- Apple-shaped distribution of body fat, i.e. a higher proportion of fat is stored in the trunk rather than the thighs (pear-shaped) may increase heart disease risk in postmenopausal women even if they are normal weight with normal body mass index (BMI)
- In routine clinical practice, BMI is a common method to estimate a person's risk of heart disease, but is done only in persons who are overweight (BMI 25-34.9). However, women who have a normal BMI should also be evaluated for increased heart disease risk
- All postmenopausal women should undergo physical measurements that reflect body fat distribution to assess heart disease risk so that preventive measures can be put in place
Apple-shaped distribution of body fat rather than pear-shaped distribution is associated with increased heart disease risk in postmenopausal women even if they are normal weight, according to a recent study led by Dr Qibin Qi, an associate professor at the Albert Einstein College of Medicine, New York,
The findings of the study appear in the European Heart Journal.
Body Fat Distribution & Heart Disease Risk in Postmenopausal Women
- As per the team, this is a first of its kind study to estimate body fat distribution and association with heart disease risk in postmenopausal women with normal BMI (18.5 to less than 25 kg/m2)
- The study included 2,683 women, who were among nearly 162,000 recruited nearly 162,000 postmenopausal women recruited by the Women's Health Initiative in the USA between 1993 and 1998 and followed up until February 2017
- The women did not have heart disease at the time of joining the study but, during an average follow up period of nearly 18 years, 291 heart disease cases were reported
- The study team measured fat mass by DXA scan (Dual-energy X-ray Absorptiometry), which estimates muscle, fat and bone density
- The team found that the top 25% women who stored most fat around their trunk (apple-shaped) had almost double the risk of heart disease and stroke in comparison to the 25% of women who had the least amount of body fat around their middle
- On the contrary, the top 25% of women with the highest proportion of fat stored in their thighs had a 40% lesser risk of heart disease in comparison to women who had the least amount of fat here
- Overall, the highest risk of heart disease was noted in women with the greatest percentage of fat around their middle and the least percentage in their leg fat. They had a more than three-fold increased risk of heart disease compared to women with the least fat around their middle and most of their fat in the legs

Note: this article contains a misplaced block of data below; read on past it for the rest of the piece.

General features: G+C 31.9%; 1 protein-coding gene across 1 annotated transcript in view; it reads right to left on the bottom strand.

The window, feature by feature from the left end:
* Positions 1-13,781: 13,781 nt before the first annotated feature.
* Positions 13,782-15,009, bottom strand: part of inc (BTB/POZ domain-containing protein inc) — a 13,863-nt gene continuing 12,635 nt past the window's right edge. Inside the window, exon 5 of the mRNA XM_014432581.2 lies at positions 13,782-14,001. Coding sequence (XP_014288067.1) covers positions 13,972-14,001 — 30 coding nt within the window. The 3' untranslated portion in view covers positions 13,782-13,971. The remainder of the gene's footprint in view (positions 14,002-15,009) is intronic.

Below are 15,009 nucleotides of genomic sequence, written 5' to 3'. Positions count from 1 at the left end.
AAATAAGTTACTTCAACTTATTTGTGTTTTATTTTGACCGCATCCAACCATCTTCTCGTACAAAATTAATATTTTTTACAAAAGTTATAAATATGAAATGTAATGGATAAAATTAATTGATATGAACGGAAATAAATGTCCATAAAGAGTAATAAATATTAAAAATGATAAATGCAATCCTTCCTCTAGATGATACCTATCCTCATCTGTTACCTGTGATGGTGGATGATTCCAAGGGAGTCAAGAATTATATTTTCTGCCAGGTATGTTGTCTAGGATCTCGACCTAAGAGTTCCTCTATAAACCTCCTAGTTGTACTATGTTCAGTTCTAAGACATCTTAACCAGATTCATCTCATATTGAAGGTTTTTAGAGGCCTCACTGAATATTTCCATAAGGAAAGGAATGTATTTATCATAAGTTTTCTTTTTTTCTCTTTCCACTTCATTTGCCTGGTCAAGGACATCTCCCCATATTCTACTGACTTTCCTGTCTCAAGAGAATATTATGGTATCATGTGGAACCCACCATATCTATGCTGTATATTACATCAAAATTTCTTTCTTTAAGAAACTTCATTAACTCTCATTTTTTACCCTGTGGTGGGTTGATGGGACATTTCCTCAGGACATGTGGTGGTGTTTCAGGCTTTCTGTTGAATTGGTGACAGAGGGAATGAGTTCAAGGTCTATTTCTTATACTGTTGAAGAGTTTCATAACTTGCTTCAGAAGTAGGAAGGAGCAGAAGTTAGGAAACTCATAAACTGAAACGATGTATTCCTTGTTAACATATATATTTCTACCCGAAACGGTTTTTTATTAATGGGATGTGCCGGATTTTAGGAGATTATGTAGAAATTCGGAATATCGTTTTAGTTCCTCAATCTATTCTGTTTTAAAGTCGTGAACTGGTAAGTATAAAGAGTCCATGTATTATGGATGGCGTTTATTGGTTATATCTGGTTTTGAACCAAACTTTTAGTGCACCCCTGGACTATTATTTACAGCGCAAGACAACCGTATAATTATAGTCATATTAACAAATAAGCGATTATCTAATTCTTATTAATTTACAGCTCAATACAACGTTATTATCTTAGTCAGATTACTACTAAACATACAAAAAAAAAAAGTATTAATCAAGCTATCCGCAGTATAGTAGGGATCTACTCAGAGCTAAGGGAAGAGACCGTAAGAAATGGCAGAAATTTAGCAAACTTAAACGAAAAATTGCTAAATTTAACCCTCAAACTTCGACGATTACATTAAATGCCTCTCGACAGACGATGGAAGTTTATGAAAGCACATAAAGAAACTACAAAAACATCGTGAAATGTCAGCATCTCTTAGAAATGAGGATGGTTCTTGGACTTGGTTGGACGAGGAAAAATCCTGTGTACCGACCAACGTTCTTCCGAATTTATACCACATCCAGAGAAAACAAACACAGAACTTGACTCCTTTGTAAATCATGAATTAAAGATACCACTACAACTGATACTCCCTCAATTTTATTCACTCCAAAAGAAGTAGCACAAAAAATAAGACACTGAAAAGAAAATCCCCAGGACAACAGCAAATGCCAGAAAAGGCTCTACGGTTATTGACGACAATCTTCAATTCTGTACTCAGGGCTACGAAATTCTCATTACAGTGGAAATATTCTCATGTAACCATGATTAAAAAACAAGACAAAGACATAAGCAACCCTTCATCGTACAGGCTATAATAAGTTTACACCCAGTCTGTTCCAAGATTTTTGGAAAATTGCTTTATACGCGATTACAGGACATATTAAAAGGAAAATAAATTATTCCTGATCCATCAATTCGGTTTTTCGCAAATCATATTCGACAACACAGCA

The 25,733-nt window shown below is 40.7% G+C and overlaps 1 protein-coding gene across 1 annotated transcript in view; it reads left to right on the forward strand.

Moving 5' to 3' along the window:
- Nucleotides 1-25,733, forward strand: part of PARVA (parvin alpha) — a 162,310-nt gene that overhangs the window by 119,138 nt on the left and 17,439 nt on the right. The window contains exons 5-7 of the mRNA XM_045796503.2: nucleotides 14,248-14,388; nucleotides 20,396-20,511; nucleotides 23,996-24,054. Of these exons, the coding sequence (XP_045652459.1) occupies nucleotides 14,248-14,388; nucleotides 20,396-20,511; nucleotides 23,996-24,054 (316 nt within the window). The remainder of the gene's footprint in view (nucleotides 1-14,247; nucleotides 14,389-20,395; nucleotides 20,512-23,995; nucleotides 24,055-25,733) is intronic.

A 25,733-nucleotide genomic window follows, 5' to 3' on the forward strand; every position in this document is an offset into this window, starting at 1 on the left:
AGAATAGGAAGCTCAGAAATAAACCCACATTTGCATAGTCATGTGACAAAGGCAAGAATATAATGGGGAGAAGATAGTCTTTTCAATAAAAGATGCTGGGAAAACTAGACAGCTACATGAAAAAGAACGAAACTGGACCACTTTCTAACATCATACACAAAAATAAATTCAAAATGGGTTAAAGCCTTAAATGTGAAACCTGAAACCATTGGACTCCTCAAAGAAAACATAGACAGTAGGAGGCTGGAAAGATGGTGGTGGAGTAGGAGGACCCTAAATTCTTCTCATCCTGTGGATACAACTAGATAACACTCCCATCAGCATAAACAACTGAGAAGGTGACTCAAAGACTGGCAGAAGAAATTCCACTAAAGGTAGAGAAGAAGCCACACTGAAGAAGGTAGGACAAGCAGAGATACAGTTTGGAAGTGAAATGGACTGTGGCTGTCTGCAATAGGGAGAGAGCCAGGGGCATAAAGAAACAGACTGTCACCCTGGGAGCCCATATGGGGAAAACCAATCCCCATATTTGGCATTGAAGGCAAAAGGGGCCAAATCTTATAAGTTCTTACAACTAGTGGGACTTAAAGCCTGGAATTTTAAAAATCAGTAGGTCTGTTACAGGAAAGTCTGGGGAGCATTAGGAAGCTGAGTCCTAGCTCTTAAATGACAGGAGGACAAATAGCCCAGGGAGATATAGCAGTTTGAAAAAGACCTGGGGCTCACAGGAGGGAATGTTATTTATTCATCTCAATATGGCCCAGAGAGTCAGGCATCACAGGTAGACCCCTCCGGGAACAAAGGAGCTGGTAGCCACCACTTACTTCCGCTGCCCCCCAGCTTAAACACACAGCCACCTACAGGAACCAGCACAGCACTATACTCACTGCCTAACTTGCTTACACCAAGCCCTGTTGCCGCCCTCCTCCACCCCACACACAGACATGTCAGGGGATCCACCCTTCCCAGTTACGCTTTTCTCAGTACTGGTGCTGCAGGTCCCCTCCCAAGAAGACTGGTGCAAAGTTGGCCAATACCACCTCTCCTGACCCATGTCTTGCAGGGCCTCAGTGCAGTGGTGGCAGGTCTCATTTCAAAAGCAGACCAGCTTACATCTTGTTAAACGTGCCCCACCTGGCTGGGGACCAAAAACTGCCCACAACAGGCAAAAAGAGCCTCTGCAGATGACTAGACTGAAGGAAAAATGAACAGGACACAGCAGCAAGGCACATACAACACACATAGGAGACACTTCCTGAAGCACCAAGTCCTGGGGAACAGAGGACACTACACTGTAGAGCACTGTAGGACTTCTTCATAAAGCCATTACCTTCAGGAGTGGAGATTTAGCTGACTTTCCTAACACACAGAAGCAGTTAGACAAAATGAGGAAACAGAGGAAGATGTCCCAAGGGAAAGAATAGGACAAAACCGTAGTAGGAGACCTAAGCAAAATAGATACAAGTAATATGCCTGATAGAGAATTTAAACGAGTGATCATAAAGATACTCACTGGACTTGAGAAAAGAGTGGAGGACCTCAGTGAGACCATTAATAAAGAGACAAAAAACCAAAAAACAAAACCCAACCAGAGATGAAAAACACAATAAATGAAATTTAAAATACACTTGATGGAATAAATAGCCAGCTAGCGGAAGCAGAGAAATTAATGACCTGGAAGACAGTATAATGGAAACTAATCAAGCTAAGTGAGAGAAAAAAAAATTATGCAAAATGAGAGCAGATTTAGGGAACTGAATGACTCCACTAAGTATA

- According to their calculations, if among 1000 women who maintained their leg fat constant but reduced the amount of fat around their middle from more than 37% to less than 27%, about six cases of heart disease could be prevented annually, which translates to about 111 cases over the 18 year period of the study
- Similarly, if among 1000 women who maintained their trunk constant but raised their leg fat from below 42% to more than 49%, around 3 heart disease cases could be avoided annually or 60 cases over the 18-year period.
Possible Mechanism By which Increased Leg Fat Reduces Heart Disease Risk
- The reasons why increased leg fat may be cardioprotective remain unclear, but it may be that fat stored in legs does not affect other parts of the body
- Notably, previous studies have shown that increased fat around internal organs can also increase inflammation, poor blood sugar control, high cholesterol, all of which increase heart disease risk
Scope & Limitations of Study
- The study included only postmenopausal women with excess body fat and it is unclear if the associations can be applied to younger women and men with relatively lower body fat overall
- For future research, it may be useful to employ tools that accurately reflect body fat distribution (DXA scan) to identify risk of cardiovascular disease
- However, based on the study findings, it may be too early to advise DXA scans to screen for heart disease risk in the normal weight population
- Measuring waist and hip circumference and their ratio may be more informative than BMI alone
- Postmenopausal women undergo changes in their metabolism and body shape and may actually have more fat around their internal organs than under the skin which are not readily measurable
- Also genetic factors and lifestyle modifications such as diet and exercise may influence the outcome
- The team emphasize that the study has only found an association but not a causal relationship between body fat distribution and heart disease risk
Future PlansThe team plan to study the influence of dietary habits on fat distribution in these women, and evaluate whether food habits might alter multiple health risks including cancer, heart disease and premature death, by affecting body fat distribution.
In summary, the findings of the study suggest that pear-shaped distribution of body fat in postmenopausal women is better, but apple-shaped distribution may be associated with higher risk of heart disease even in normal weight postmenopausal women.
- Association between regional body fat and cardiovascular disease risk among postmenopausal women with normal body mass index - (https://doi.org/10.1093/eurheartj/ehz391)